Nevertheless, overall one must conclude that Hurai is eminently successful as a theatrical endeavour and as a piece of stripped back, declamatory drama. As a possible model for post-colonial or bicultural theatre, however, the play-text is, at best, highly problematic if not mildly offensive in its depiction of Māori women. The way in which 19th century Māori culture was not entirely other to that of the Europeans, but rather represented a creative synthesis of ‘civilised’ evangelic Christian models and Māori concepts, is given relatively short shrift in a play-text which sketches the Māori as instinctual, natural beings, as was the case in Jean-Jacques Rousseau’s writings of the 18th century and in most other historic colonial discourse on ‘the noble savage’. One would have hoped we had moved beyond such ideas in contemporary drama.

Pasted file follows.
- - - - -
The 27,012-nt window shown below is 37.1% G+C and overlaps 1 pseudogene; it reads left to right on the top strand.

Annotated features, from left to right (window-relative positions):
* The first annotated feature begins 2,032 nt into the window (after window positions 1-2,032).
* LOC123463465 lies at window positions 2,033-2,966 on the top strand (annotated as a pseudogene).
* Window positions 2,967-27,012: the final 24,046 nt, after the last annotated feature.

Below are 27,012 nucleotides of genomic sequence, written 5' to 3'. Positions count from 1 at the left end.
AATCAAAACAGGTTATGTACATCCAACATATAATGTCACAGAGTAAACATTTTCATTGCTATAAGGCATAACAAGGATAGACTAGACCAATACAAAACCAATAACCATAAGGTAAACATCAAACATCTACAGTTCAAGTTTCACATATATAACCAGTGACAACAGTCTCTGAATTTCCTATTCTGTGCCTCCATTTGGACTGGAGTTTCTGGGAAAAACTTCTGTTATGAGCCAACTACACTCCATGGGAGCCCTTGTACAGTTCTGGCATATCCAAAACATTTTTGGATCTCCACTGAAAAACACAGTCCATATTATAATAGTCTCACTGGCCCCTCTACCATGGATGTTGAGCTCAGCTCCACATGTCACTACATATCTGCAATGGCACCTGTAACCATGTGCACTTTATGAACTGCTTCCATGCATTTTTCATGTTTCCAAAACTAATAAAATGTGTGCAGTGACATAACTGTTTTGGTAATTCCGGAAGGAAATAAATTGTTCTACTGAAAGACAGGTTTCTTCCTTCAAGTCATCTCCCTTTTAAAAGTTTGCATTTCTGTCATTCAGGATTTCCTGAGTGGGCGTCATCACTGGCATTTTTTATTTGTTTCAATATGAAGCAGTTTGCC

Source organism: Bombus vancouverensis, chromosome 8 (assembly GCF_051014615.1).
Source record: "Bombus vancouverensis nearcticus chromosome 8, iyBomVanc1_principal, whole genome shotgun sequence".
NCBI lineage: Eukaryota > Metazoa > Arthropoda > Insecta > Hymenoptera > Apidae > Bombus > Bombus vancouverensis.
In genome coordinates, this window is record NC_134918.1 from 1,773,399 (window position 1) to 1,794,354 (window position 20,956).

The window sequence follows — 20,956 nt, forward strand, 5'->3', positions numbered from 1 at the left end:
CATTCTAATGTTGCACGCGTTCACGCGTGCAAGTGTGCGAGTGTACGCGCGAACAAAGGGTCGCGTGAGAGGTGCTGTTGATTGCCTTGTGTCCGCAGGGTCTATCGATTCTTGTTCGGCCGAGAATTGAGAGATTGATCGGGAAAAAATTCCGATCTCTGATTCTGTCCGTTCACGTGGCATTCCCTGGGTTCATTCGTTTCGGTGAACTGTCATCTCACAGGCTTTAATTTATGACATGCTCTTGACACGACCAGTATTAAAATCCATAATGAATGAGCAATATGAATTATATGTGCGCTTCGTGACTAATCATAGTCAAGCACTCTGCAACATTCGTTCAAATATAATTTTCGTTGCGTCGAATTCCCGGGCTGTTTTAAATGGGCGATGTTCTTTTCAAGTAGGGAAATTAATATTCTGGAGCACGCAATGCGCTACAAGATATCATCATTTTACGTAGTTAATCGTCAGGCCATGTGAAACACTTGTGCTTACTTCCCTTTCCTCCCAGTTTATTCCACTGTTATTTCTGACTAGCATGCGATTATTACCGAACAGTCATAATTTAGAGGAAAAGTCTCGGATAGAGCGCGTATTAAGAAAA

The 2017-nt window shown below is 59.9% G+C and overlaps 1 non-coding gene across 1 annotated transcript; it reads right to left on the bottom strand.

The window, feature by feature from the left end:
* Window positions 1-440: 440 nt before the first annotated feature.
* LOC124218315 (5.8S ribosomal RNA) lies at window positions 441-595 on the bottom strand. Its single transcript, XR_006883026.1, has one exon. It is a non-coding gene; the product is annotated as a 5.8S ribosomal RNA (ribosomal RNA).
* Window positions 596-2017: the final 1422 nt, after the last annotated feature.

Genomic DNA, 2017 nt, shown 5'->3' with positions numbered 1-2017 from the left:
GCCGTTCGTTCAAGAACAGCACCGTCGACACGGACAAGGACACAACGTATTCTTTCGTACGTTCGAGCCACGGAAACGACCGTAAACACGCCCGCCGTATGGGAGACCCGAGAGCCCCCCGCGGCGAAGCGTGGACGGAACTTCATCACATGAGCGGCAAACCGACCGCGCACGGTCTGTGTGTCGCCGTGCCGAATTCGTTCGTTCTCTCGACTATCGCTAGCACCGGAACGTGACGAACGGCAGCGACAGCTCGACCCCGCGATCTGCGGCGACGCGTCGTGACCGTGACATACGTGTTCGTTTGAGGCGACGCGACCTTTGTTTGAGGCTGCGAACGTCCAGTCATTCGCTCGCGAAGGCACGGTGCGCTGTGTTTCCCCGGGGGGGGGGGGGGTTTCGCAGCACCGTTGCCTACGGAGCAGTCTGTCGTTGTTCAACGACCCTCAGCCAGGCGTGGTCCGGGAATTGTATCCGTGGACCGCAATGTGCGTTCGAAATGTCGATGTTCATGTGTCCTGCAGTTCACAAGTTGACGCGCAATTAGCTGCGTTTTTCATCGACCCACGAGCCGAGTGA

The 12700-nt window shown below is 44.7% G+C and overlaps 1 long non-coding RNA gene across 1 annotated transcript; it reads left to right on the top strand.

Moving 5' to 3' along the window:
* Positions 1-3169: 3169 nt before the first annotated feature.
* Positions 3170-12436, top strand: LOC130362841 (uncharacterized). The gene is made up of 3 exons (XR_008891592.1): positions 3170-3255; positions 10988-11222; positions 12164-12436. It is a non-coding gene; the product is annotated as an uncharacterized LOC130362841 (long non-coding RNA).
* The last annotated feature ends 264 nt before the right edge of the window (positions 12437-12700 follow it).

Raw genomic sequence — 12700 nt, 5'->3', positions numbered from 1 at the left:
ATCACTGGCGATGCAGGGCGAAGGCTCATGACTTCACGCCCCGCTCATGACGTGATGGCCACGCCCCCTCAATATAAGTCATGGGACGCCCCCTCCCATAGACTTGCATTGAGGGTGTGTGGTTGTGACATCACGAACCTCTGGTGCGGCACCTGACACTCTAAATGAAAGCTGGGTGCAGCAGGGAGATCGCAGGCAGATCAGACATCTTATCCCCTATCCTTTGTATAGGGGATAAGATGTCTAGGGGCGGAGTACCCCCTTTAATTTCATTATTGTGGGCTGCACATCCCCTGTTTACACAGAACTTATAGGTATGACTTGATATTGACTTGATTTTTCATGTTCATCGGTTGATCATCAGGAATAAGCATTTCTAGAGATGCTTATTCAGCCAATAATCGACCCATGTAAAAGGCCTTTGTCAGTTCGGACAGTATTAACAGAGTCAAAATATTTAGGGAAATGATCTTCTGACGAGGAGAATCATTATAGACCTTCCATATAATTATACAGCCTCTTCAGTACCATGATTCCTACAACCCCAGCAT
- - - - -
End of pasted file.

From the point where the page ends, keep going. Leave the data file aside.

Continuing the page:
In this sense, Hurai does not compare well with other experiments such as the use of Japanese classical styles like the Noh theatre as a way of structuring dramas which might today speak to the history of colonialism in the Pacific and in so doing help offer a way forward. One need not expect all such plays like Hurai which deal with New Zealand’s history to follow such aims, but for this reviewer at least, I cannot help feeling an opportunity was missed.
For more production details, click on the title above. Go to Home page to see other Reviews, recent Comments and Forum postings (under Chat Back), and News.



Jonathan W. Marshall July 18th, 2009

Dear readers,

In my haste to post I ended up misrepresenting playwright Apirana Taylor's Brecht adaptation "Whaea kairau" as by Love. My appologies to all concerned. Nevertheless, "Whaea kairau" seems to me to represent a useful if not inescapable precedent for NZ colonial era adaptations of Euro-American classics,

Jonathan W. Marshall

[Correction now made in the review - ED]